When to go to Urgent Care for Asthma
Signs you should head to urgent care:
-An allergic reaction caused by something specific like penicillin, bee venom, animal dander -Contact with plants like poison ivy, oak, sumac -Exposure to furry animals like cats and dogs-Any reaction triggered by touching plants like poison ivy
We’re looking at Urgent Care vs. Emergency Room Visits because there isn’t an Emergency Room Blog post
There are times when you know it’s an emergency, but other times when you’re not so sure. However, there are some clear signs that can help you figure out whether or not your allergies merit a trip to urgent care. For example, if your allergies have left you struggling to breathe and your throat is closing up, go straight to an urgent care center; in these cases, time is of the essence.
If you’re wondering when to go to urgent care, there are a few things you should consider first. To start, take a look at your symptoms: are they getting worse or is something making them more noticeable? Are you wheezing at night or waking up gasping for air? These are red flags that point to a trip to urgent care.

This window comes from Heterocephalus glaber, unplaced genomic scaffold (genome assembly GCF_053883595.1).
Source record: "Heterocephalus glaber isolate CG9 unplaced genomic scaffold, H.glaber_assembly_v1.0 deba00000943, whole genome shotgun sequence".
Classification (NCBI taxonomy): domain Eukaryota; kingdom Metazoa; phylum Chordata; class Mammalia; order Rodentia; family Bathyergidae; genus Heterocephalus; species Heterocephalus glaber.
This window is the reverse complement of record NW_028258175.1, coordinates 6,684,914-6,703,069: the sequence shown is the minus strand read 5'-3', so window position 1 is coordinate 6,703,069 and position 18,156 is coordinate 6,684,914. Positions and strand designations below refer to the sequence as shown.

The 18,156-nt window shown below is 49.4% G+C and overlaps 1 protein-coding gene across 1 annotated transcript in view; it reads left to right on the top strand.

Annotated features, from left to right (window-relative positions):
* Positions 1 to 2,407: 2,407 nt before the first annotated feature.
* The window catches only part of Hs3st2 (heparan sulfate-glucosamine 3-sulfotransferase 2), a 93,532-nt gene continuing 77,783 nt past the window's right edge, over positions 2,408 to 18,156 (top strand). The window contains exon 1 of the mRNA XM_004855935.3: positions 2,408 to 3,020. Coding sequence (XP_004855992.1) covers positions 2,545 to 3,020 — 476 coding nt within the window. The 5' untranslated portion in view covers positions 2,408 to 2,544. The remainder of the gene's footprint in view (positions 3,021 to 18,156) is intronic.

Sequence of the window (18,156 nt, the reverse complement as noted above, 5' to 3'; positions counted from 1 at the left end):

Some common asthma symptoms include coughing, wheezing, shortness of breath and chest tightness. There are several factors that can trigger an asthma attack or exacerbate your condition. Some triggers may be seasonal—such as pollen, dust or cigarette smoke—and others can be year-round such as pet dander or changes in weather. Discuss with your doctor what are some causes of asthma symptoms and what precautions you should take against them.
There are many possible causes of asthma symptoms. Some of these include exposure to allergens, air pollution, exercise and more. Allergens are what most people think of when they think about asthma – but only a minority of asthma cases are caused by allergies. For example, 20 percent or less of people with persistent asthma have allergies that cause their symptoms. If you’re looking at differentiating between allergic and non-allergic asthma, there are a few signs you can look out for: do you get shortness of breath during exercise or physical activity? Are your symptoms worse in your home than anywhere else? Do you get skin rashes from sweating? These all suggest your condition is allergy-related, not necessarily asthma.